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Showing posts from March, 2014

Exercise:: What motivates your team members?

Understanding why an organization thinks it needs to change is enlightening.  Many times the people at the bottom ranks of the organization have no idea the driving forces that necessitate a change.   As a group brainstorm a list of possible reasons for the change.

Dialogue on the difference between change and transition.  How long does change take?  What is a transition?   Bridges Transition Model:  Ending - Neutral Zone - New Beginning.

Dialogue on the difference between satisfiers and dissatisfaction in the workplace (Herzberg's Two-Factor theory).

See Gallup's Q12 Employee Engagement survey.

First just capture all the reasons that might be the answer to - Why change?

Typical reasons (if you need to prime the pump - or when the answers slow down - throw one of these out to head in a different direction).
Current process just doesn’t workDecrease time to market for new productsCost reductions, improve effecienciesScrum is the methodology of the decade (soup de-jour)We’ve tri…

List of Agile Team Exercises

A collection of blog post that describe team exercises - if you need more information about one of these please contact me.

Estimation simulation (paper folding) and why we re-estimate often

Video series on Scrum (short takes)

A Release planning and Scrum simulation - Priates of the Carriballoonian

Project success sliders

Quikie video explains relative vs absolute measures

Dog Grooming - agile estimation technique

Elements of an effective scrum boar…

Book Review: 5 Elements of Effective Thinking

I've listened to the audio book several times on trips across country, and each time I've said that I needed to buy the book (paper version) so that I could study it better.  So I did, and this is an attempt to outline the books major points.

The book:  The 5 Elements of Effective Thinking  by Burger & Starbird.

In the audio format I found it hard to visualize the 5 elements, perhaps because of the analogy to the classic elements of earth, fire, air, and water.   So before any confusion sets in, here are the author's 5 elements:

Grounding Your Thinking; Understand Deeply  [Earth]Igniting Insights through Mistakes; Fail to Succeed  [Fire]Creating Questions out of Thin Air; Be your own Socrates  [Air]Seeing the Flow of Ideas; Look Back, Look forward  [Water]Engaging Change; Transform Yourself  [the Quintessential element]"In any movie, play, or literary work, media scholars tell us how to determine who truly is the main character of the story -- it's the individua…

Agile Tetrahedron move above the PM Triangle for Value

Who can explain the classic Project Management Triangle?  I've found that everyone has heard of it and uses it fairly well in a sentence. But when it comes to actually explaining the analogy to the triangle the struggles begin.  Some call it the iron triangle - as if nothing can stretch or shrink it's features once set.  I created a plastic triangle that was adjustable to illustrate the nature of negotiation of each of the sides.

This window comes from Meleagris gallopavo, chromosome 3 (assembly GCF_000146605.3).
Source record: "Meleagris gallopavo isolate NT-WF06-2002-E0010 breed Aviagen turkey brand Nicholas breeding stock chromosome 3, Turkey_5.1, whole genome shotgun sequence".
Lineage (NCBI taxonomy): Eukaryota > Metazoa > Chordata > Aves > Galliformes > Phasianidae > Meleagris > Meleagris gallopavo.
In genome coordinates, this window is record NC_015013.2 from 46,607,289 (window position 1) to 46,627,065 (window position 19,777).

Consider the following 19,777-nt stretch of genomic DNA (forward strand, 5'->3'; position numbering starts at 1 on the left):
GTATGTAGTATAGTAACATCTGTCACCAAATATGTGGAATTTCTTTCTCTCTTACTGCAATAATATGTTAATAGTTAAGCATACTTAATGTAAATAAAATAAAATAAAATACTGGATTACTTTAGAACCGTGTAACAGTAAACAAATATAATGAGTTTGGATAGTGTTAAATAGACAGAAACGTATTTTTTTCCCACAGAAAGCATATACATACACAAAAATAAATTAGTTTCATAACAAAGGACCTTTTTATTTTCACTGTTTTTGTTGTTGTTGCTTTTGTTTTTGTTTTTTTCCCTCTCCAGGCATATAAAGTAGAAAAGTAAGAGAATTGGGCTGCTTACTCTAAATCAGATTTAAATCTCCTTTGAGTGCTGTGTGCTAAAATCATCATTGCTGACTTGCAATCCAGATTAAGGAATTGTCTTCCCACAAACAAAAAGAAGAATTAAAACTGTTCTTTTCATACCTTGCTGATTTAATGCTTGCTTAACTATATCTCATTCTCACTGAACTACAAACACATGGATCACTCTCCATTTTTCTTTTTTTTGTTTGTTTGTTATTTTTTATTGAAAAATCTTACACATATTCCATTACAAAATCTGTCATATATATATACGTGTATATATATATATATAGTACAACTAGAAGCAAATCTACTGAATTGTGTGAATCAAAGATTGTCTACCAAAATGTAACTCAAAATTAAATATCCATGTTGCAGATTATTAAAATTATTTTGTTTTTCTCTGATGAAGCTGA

I want to move beyond the classic three variable problem of the project (scope, schedule & cost) and envision a model that describe the value that a project represents while maintaining the constraint relationship that these classic triangular relationships represent.  Enter the Tetrahedron - a platonic solid.  The tetrahedron has four faces, each face is a triangle, it is the simplest form of a pyramid with the base in the form of a triangle.

Jim Highsmith introduce the concept of treating the PM triangle of cost, schedule, and scope as constrai…

The Agile Late Majority has different needs

Are we applying a great solutions to a poorly understood problem?   What is the question - we know the answer is 42.

The early adopters of Scrum were seeking a method of controlling the chaos of emergent product development processes.  They needed empirical methods to discern if the product was moving in a meaningful direction.  They were willing to risk accepting technical debt to validate working solutions in the hands of real customers.  They were focused on delivering value, they wanted a process that optimized on value delivery and embraced the learning process required to explore new product domains.  They were organizations capable of thriving on the edge of chaos.  Organizations in the early adopters phase seek to keep options open (decide at the last responsible moment), to pivot  upon learning about the opening market space, to fulfill an undefined emergent need.

"Intelligence should be viewed as a physical process that tries to maximize future freedom of action and avo…

Before Scaling Up - consider...

Before one scales up their functioning teams (I'm assuming one would not want to scale up non-functioning teams - yet I've seen that done) one should look for alternatives to the scaling problem.
"Scaling Agile methods is the last thing you should do" —@martinfowler, 2003This scaling problem has been studied:
"In 1957, British naval historian and management satirist Northcote Parkinson [known for Parkinson's law: “work expands to fill the time available for its completion”] painted a cynical picture of a typical committee: It starts with four or five members, quickly grows to nine or ten, and, once it balloons to 20 and beyond, meetings become an utter waste of time – and all the important work is done before and after meetings by four or five most influential members."

Why Big Teams Suck by Robert Sutton is a Stanford Professor and co-author (with Huggy Rao) of Scaling Up Excellence: Getting to More without Settling for Less.
Studied in Academia "…